Motive Rant: Subverted by Iago at the end. When Othello asks "why he hath thus ensnared my soul and body", Iago responds: "Demand me nothing: what you know, you know. From this time forth I never will speak word." However, during the play, Iago delivers numerous soliloquies bragging about his intentions and offering competing motives to the audience.
Murder Suicide: Othello stabs himself after killing Desdemona and then realizing she wasn't actually cheating on him.
No Accounting for Taste: Iago and Emilia have a very unhappy marriage with him frequently making misogynistic jokes in her presence. One of the early results of her bad treatment is that Emilia puts forward some, for the time, very surprising ideas about whether a woman could ever be justified in cheating on her husband.
Overprotective Dad: Brabantio, though it's mostly a matter of "family honour", especially since she's run off with *gasp* a non-Venetian (a Moor, moreover! you know, those brown people that are the allies of the Turks!).
There is a debate among scholars as to whether Othello is a black man or an Arab/Berber, as both were referred to as Moors at the time. Naturally, whenever a productions makes the call one way or the other, those who disagree with the decision will see it as a race lift.
Scary Black Man: Othello himself, depending on how the actor chooses to portray him.
Spanner in the Works: Emilia ruins Iago's plan simply by stating she found the handkerchief and gave it to her husband, when Othello thought Desdemona gave it to Cassio. What's more amazing is that she spilled the beans even though Iago threatened her with a knife and stabbed her when she exposed him. Badass.
A Tragedy of Impulsiveness: The title character, with only circumstantial evidence supplied by a truly nasty Manipulative Bastard, believes that his wife, Desdemona, is cheating on him. He proceeds plots to have Cassio, her supposed lover (he isn't), killed, and ultimately kills Desdemona himself. When the truth is revealed, it drives him to suicide. There's a reason why 'Othello' is also known as 'The Tragedy of the Handkerchief'.
Tragic Hero: Othello is practically the textbook definition.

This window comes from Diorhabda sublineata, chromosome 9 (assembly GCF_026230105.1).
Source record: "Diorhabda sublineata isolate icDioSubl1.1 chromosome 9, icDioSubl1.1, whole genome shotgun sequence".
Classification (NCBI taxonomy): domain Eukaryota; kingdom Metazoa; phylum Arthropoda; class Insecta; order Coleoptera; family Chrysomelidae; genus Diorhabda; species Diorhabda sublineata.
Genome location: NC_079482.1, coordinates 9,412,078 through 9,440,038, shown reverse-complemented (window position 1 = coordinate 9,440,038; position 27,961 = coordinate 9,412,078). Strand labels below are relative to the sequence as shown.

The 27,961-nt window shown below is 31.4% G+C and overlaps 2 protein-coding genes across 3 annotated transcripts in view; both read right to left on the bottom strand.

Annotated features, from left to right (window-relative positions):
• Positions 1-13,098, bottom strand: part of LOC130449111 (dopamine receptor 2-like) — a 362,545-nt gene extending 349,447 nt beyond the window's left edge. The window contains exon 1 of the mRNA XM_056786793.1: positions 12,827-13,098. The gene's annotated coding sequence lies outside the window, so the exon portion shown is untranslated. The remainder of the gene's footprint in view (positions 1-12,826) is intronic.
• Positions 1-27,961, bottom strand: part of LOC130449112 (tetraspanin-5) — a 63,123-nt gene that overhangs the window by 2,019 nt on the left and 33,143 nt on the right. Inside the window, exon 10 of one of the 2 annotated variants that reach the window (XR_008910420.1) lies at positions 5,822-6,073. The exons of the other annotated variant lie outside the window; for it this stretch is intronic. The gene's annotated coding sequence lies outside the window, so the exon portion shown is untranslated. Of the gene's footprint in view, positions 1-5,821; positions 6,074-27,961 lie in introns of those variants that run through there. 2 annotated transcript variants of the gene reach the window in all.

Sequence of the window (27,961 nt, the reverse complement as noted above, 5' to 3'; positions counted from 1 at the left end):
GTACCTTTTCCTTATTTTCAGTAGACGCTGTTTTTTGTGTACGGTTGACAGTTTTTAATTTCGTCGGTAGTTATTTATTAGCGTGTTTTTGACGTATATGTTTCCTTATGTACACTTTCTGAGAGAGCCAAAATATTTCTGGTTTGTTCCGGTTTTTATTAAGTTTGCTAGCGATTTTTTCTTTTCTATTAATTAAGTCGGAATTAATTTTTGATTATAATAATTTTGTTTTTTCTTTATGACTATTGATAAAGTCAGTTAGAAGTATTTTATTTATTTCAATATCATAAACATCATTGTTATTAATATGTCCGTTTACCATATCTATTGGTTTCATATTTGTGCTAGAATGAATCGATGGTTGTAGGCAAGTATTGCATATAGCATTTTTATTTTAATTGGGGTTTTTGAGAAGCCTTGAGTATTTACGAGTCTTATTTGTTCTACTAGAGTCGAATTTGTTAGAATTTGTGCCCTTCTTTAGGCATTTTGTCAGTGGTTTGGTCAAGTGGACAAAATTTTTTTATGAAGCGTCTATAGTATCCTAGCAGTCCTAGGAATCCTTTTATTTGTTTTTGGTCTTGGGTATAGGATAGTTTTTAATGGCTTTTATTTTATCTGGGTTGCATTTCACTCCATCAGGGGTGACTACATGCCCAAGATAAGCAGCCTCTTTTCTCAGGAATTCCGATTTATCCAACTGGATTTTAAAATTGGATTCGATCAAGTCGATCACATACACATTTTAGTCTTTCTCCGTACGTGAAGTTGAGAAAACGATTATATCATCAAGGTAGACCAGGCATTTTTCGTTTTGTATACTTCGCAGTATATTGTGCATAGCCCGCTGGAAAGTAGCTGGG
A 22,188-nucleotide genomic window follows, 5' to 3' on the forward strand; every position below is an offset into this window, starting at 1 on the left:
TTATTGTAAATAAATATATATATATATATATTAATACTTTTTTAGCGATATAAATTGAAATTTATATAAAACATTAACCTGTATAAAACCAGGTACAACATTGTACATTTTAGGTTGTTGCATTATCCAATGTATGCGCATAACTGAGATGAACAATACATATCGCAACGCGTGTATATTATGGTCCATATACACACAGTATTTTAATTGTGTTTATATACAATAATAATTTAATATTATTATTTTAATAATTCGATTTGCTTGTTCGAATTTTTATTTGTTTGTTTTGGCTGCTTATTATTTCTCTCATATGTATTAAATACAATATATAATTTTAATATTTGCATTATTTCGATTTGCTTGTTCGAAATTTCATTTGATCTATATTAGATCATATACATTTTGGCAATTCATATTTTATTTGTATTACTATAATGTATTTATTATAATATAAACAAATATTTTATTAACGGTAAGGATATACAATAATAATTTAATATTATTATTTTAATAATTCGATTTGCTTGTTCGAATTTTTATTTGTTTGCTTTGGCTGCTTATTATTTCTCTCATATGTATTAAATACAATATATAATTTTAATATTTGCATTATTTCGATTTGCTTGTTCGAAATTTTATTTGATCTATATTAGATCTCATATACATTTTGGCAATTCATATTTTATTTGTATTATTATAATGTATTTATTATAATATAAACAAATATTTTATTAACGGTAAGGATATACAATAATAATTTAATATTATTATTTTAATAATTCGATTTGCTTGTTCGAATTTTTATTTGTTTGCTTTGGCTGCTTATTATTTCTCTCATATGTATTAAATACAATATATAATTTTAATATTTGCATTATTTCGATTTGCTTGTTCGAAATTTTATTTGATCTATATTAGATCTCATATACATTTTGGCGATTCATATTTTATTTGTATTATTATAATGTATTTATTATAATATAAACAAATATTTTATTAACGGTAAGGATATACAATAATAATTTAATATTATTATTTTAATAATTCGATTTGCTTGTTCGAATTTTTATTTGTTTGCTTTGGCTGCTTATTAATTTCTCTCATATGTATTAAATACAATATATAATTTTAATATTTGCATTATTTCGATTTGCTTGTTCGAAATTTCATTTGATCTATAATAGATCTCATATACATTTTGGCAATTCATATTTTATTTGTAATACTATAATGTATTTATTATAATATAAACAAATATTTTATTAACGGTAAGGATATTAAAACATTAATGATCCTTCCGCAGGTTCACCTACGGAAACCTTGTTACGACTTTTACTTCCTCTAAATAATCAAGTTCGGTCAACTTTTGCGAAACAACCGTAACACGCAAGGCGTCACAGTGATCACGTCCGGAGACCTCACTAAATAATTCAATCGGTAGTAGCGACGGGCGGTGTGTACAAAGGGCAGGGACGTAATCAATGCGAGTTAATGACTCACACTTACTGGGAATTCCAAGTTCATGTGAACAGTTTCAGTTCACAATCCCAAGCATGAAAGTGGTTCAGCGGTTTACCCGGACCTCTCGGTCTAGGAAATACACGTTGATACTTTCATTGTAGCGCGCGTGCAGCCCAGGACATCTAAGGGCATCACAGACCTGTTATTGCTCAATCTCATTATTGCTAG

Treacherous Advisor: Iago being referred to as "honest", "dear", etc. is played up for all the irony it's worth.
Unaccustomed as I Am to Public Speaking: Standing before the Venetian judges, Othello opens his speech by explaining his past as a hard-living soldier, saying he has no training in any kind of rhetoric. And he proceeds into a beautiful, eloquent, robust speech of the adventures he recounted to Desdemona. In fact, Othello's particular brand of diction is unique in Shakespeare, and some critics refer to his speaking pattern as "The Othello Music."
Where Da White Women At?: Iago plays this card about Desdemona with regards to Othello as 'proof' of her sexual appetite. Iago goes on to convince Othello that Desdemona's defiance of her father in her courtship of and marriage to Othello is proof of her lustful nature, noting how 'unnatural' it is that she should prefer him - the exotic foreigner - over all the Venetian Dandies like Roderigo who have sought her hand.
A 1997 "photo negative" production by the Royal Shakespearean Society featured an all-black cast, with Patrick Stewart as Othello. With a stylish "fracture" skull tattoo to emphasize his martial prowess.
A 2001 film directed by Geoffrey Sax and starring Christopher Eccleston, Eamonn Walker, and Keeley Hawes, which moved the plot to modern England and changed everyone's names
A 2006 Hindi film titled Omkara. The setting is updated to modern rural India, Othello changes from being a moor to a half-caste. Also Iago (named Langda (Hindi for limp) Tyagi because of his limp) is given a reason for trying to destroy Omkara's life although it's still Disproportionate Retribution.
A 2008 Malaysian film called "Jarum Halus", directed by first time director, 22-year-old Mark Tan. The film is set in modern-day Kuala Lumpur with Othello changed to a Chinese CEO called Daniel who works at a company dominated by Malays. Guess who he runs away with. It stars Razif Hashim, Christien New, Juliana Ibrahim, and Dato Rahim Razali.